Thomas MacaulaySenior reporter
Thomas is a senior reporter at TNW. He covers European tech, with a focus on deeptech, startups, and government policy. Thomas is a senior reporter at TNW. He covers European tech, with a focus on deeptech, startups, and government policy.
A group of researchers has unveiled a new venture that will use AI to search for alien technology.
The Galileo Project will use a network of telescopes and astronomical surveys to hunt for evidence of “extraterrestrial technological civilizations” (ETCs).
AI will play a key role in the program. The team plans to develop algorithms that scan data from telescopes for alien artifacts.
The group will also use existing and future astronomical surveys “to discover and monitor the properties of interstellar visitors to the solar system.” They say they’ve already received $1.75 million in funding from private donors.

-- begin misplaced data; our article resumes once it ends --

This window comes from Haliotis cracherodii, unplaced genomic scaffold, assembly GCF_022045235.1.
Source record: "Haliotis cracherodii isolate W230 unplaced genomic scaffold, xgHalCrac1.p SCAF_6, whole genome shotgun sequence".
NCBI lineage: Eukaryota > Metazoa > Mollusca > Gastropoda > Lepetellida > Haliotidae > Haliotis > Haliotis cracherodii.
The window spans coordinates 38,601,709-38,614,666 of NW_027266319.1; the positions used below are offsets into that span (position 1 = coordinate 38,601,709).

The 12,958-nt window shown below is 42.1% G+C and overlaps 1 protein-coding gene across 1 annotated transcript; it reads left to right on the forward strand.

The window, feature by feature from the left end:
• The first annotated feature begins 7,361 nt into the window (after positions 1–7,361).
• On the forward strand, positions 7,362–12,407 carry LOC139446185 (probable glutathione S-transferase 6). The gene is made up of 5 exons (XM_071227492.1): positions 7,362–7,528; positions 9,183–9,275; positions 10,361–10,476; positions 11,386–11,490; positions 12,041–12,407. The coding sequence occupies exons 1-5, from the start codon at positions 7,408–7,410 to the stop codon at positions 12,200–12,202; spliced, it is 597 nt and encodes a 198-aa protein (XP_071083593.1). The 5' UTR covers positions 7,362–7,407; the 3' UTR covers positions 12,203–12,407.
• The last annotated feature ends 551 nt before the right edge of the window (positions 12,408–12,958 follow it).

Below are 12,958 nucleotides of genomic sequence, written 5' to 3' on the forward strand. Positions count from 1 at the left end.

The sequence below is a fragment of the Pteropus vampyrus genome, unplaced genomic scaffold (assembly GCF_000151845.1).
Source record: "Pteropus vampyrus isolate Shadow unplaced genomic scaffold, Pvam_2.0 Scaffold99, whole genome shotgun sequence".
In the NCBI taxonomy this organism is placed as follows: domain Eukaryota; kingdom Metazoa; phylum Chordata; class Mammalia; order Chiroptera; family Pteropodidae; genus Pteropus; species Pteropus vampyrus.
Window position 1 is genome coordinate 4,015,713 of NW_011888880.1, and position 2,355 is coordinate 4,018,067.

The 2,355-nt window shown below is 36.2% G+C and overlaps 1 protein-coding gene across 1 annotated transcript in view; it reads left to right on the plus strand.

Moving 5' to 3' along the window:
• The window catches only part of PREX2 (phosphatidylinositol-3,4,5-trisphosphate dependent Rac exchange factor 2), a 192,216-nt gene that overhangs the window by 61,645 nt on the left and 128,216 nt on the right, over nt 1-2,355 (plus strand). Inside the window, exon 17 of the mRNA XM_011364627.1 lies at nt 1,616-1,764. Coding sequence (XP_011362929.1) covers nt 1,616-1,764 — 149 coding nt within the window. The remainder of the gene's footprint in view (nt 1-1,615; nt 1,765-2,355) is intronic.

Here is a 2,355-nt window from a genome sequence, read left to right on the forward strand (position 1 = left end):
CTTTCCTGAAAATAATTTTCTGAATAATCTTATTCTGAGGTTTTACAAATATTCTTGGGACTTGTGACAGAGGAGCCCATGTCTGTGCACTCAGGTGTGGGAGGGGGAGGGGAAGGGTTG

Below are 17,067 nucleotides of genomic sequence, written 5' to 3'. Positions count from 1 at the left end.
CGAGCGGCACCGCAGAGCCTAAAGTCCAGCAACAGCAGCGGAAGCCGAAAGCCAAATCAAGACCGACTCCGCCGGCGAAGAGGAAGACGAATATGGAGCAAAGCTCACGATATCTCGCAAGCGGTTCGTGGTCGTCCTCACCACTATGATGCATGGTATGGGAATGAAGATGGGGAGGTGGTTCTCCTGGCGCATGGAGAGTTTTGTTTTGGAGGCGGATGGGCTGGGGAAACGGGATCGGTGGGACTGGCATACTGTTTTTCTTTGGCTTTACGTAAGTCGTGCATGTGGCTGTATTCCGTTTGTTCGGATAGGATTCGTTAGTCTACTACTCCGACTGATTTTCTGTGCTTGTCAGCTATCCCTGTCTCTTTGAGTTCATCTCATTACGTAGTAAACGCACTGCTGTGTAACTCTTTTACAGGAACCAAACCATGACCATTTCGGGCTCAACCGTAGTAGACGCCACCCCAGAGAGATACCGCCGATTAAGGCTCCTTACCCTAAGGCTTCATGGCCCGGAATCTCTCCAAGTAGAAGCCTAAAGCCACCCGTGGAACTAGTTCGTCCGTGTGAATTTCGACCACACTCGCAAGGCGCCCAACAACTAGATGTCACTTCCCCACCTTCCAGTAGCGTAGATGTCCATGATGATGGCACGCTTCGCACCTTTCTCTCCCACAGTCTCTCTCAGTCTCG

The project is spearheaded by Harvard professor Avi Loeb, who raised eyebrows for suggesting that an object that passed through our solar system could be alien tech.
Dubbed ‘Oumuamua, the interstellar interloper was the first confirmed object from another star to visit our solar system.
‘Oumuamua’s unusual acceleration led Loeb to speculate that it was a “lightsail, floating in interstellar space as a debris from an advanced technological equipment.” Many astronomy experts have dismissed the hypothesis.
Nonetheless, Loeb believes that ‘Oumuamua and Unidentified Aerial Phenomena are sufficiently anomalous to motivate further research into extraterrestrial tech:
Science should not reject potential extraterrestrial explanations because of social stigma or cultural preferences that are not conducive to the scientific method of unbiased, empirical inquiry We now must ‘dare to look through new telescopes,’ both literally and figuratively.
The mission to find ETCs may be a long shot, but the project could still generate new data on unusual interstellar objects.
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